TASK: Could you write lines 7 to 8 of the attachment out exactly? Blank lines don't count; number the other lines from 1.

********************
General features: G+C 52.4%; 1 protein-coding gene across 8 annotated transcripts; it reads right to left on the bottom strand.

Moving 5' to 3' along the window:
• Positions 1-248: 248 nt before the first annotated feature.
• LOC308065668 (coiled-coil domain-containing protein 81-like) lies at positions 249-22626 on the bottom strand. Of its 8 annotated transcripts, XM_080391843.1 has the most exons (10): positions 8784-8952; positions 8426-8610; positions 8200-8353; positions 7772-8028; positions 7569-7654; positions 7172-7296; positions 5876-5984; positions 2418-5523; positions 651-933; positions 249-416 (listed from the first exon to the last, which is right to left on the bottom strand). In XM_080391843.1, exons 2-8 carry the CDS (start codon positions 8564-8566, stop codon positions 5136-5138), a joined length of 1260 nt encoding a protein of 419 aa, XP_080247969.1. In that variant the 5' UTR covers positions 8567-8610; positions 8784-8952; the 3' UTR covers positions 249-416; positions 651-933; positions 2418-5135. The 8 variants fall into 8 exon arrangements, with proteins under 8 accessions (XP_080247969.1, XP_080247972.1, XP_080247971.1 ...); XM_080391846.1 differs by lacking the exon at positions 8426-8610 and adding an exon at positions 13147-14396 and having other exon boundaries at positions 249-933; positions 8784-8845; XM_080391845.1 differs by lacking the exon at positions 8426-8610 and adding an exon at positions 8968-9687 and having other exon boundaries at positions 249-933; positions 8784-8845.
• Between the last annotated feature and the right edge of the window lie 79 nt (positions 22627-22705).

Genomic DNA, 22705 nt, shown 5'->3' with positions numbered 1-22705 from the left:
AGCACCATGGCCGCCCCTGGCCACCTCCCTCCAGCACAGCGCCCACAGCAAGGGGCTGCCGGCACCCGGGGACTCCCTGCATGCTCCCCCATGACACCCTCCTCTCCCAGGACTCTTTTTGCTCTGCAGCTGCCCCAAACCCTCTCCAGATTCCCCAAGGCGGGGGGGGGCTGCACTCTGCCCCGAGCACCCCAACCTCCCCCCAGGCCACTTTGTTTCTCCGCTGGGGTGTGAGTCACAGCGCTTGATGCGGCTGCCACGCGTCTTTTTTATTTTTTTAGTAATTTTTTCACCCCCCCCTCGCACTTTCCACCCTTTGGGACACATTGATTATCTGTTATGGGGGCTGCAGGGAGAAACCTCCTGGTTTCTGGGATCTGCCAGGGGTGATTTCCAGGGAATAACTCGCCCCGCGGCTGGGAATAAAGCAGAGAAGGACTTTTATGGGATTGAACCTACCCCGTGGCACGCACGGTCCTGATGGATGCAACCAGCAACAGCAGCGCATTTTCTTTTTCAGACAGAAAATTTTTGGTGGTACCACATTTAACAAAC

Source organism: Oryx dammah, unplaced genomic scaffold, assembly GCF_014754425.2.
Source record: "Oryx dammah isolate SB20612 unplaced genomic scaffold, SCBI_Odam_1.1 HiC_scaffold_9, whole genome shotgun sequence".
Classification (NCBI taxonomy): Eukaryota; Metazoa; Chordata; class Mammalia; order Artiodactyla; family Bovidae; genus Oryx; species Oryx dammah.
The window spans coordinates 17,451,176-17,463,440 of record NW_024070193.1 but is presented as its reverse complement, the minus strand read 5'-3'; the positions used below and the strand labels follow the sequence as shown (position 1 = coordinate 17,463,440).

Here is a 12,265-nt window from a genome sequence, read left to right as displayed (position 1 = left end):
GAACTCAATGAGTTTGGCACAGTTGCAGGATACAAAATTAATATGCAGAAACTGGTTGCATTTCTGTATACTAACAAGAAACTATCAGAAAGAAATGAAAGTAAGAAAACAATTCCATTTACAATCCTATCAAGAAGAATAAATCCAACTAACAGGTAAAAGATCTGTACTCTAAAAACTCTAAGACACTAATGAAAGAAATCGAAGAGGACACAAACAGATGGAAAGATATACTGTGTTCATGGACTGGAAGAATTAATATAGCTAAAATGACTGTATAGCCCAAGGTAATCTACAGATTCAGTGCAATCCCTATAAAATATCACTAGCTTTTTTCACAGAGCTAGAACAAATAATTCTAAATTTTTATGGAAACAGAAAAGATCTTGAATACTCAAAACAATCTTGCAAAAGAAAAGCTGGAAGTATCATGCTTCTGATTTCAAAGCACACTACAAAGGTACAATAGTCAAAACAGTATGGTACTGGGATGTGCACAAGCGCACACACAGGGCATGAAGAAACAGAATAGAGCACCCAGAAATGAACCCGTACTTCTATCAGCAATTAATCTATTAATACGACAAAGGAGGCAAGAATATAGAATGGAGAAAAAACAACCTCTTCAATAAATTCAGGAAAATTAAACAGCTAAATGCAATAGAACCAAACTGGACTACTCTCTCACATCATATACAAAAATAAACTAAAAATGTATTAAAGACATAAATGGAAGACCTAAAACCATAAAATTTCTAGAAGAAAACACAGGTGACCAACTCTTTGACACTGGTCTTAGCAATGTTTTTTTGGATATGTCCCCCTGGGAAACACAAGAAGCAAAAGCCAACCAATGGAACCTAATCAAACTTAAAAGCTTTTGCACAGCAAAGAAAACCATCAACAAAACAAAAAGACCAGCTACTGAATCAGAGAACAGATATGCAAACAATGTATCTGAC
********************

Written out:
AGCACCATGGCCGCCCCTGGCCACCTCCCTCCAGCACAGCGCCCACAGCAAGGGGCTGCCGGCACCCGGGGACTCCCTGCATGCTCCCCCATGACACCCTCCTCTCCCAGGACTCTTTTTGCTCTGCAGCTGCCCCAAACCCTCTCCAGATTCCCCAAGGCGGGGGGGGGCTGCACTCTGCCCCGAGCACCCCAACCTCCCCCCAGGCCACTTTGTTTCTCCGCTGGGGTGTGAGTCACAGCGCTTGATGCGGCTGCCACGCGTCTTTTTTATTTTTTTAGTAATTTTTTCACCCCCCCCTCGCACTTTCCACCCTTTGGGACACATTGATTATCTGTTATGGGGGCTGCAGGGAGAAACCTCCTGGTTTCTGGGATCTGCCAGGGGTGATTTCCAGGGAATAACTCGCCCCGCGGCTGGGAATAAAGCAGAGAAGGACTTTTATGGGATTGAACCTACCCCGTGGCACGCACGGTCCTGATGGATGCAACCAGCAACAGCAGCGCATTTTCTTTTTCAGACAGAAAATTTTTGGTGGTACCACATTTAACAAAC

Source organism: Oryx dammah, unplaced genomic scaffold, assembly GCF_014754425.2.